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Tia Fuller: Stepping Forward Decisively


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For saxophonist Tia Fuller, becoming a musician, and concentrating on jazz, seems almost preordained. After all, she came from a musical family who loved and performed jazz. She started playing piano at the age of 3. Music has always been in her life.

Then there's that family video where, at age 9, asked what she wanted to do in her life, she tells her father she wants to play the saxophone.

"That's the only reason I knew what I said, because I saw it (on the video). Even though it was over three years later that I picked up the saxophone. It's interesting that at 9 I knew that I wanted to play the saxophone," says Fuller, laughing. "It just took me a while to get there."

Get there she did, studying jazz in college, then going to from her Colorado home to New York City to meet musicians and carve out a career. She's done well so far, adding her glistening alto saxophone sound to a variety of settings with the likes of Sean Jones, T.S. Monk and others. She has also connected with the big-time popular music world, doing a tour as part of Beyoncé's all-female band.

But she remains grounded in the jazz world, as evidenced by her new recording Decisive Steps, her second for the Mack Avenue label. It's a strong album, played with zest and fire by Fuller's all-female band with special guests like Christian McBride and trumpeter Jones.

"My roots are in jazz, so I definitely do consider myself a jazz person," she says. "But I'm not just limited to jazz. I grew up playing in some funk bands and wedding bands ... I am a musician, but my roots are in jazz."

Her latest CD showcases not only her sharp playing, but her writing skills. It also is a step in her progression as a musician and a person, she says. The titles of her three CDs as a leader deliberately reflect her strong, move-forward philosophy. Her debut CD was Pillar of Strength (Wambui, 2005), her second Healing Space (Mack Avenue, 2007).

Decisive Steps comes from a song lyric she wrote that, in part, says: "pursuit of dreams, decisive steps/ will bring you to your victory yet," and it jumped out to her as the theme for the new album.

"I really wanted to write something that reflected seeing beyond the obvious and really pushing yourself, taking aggressive and strategic steps forward in our purpose as human beings, whatever our purpose is ... taking steps in faith and not fear," says Fuller.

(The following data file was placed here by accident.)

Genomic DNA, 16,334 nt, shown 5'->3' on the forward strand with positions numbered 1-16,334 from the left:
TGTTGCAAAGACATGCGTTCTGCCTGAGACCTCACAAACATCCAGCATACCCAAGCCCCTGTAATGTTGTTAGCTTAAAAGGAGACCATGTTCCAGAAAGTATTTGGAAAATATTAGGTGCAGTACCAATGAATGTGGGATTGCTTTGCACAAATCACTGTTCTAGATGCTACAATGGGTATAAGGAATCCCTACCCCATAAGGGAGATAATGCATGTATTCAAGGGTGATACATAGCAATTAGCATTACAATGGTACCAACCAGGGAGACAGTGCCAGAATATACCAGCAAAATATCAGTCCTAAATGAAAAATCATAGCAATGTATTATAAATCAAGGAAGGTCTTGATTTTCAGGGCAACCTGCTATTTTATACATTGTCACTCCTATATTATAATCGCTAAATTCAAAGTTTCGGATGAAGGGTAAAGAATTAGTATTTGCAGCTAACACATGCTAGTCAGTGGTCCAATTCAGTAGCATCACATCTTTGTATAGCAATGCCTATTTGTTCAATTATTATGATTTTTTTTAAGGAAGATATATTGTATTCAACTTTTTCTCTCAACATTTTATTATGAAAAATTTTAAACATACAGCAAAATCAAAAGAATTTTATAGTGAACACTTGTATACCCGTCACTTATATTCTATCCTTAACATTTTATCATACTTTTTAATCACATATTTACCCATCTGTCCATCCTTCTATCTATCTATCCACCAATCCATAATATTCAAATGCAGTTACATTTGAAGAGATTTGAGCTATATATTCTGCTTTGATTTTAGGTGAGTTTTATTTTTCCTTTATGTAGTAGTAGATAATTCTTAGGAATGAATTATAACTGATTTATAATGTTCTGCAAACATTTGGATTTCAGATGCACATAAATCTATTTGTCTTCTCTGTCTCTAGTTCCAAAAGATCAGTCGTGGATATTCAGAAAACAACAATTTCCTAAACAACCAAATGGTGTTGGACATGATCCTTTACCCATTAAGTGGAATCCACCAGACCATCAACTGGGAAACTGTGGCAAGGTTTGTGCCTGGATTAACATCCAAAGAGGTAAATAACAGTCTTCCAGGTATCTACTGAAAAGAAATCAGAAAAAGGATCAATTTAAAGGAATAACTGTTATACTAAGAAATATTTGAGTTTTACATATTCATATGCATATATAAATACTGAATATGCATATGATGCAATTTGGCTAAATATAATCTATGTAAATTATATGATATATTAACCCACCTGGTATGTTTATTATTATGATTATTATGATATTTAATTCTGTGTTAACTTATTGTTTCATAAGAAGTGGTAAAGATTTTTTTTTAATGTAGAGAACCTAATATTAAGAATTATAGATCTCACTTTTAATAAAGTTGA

"It's definitely intentional that all of the album titles are affirmative. They are titles that, on a daily basis, I go back through and try to use them as affirmations," says Fuller. "To be a pillar of strength. To also be in a space of healing and restoration. And now, I'm in a state of really moving forward and trying to press through it all, no matter what's going on ... pushing forward toward the light and my purpose and all of the goals that I'm trying to achieve.

"Not only do I want to make music, but I think it's important that as musicians we inspire. It's our obligation, really, to inspire and help other people in life. We're all human beings. I think we all can use encouragement. I just pray that this album can be encouraging to myself and also to other people. Right now, I can feel that it has, which is great. I'm going to continue to go in that direction."

The CD bursts out of the jewel case with the title cut, a song that burns, then changes texture. Fuller gets a chance to flex her bop chops, as well as deftly negotiate the changes with her invigorating and expressive attack. Pianist Shamie Royston, Fuller's sister, also dazzles over the pulsing rhythm of drummer Kim Thompson and bassist Miriam Sullivan. The song came from the mind of Fuller, but it stymied even her for a bit.

"I actually had to grow to like that one because it was so complex. When we recorded it, we did about 10 takes of it because we hadn't played it. I had just finished the song a day or two before the recording session. It's such a complicated melody, the time changes," she says. "It has to grow on you. But I like it now."

The songs are varied. "Kissed by the Sun" has a Latin tinge. "Night Glow" and "Clear Mind" have a ¾ time vibe. There are a couple of standards, "I Can't Get Started" and "My Shining Hour," and one selection, "Windsoar" penned by Royston which features some scorching trumpet by Jones, one of today's brilliant trumpet voices and someone with whom Fuller has been playing for nearly a decade. Fuller's sax also blisters through the various changes.

Says Fuller, "I wrote specifically for this album in mind ... The past couple albums I've typically written for those specific albums so that I can deal with a concept and everything is kind of related to each other. It's more or less like a disjointed story. A story, nonetheless, that captures the wholeness of taking decisive steps in some way. I was trying, in putting the sequence together, to offer many different tempos and styles within the genre of jazz. But sometimes extending beyond it. Like with "Ebb & Flow," it's more like a funk deal. It's still jazz, but it has more of a groove."

McBride, a giant of his instrument, thumps a funky electric bass on "Ebb & Flow" and his signature acoustic work provides the appropriate dashes to the aptly named "Shades of McBride." The latter also has a fine vibe solo by guest artist Warren Wolf.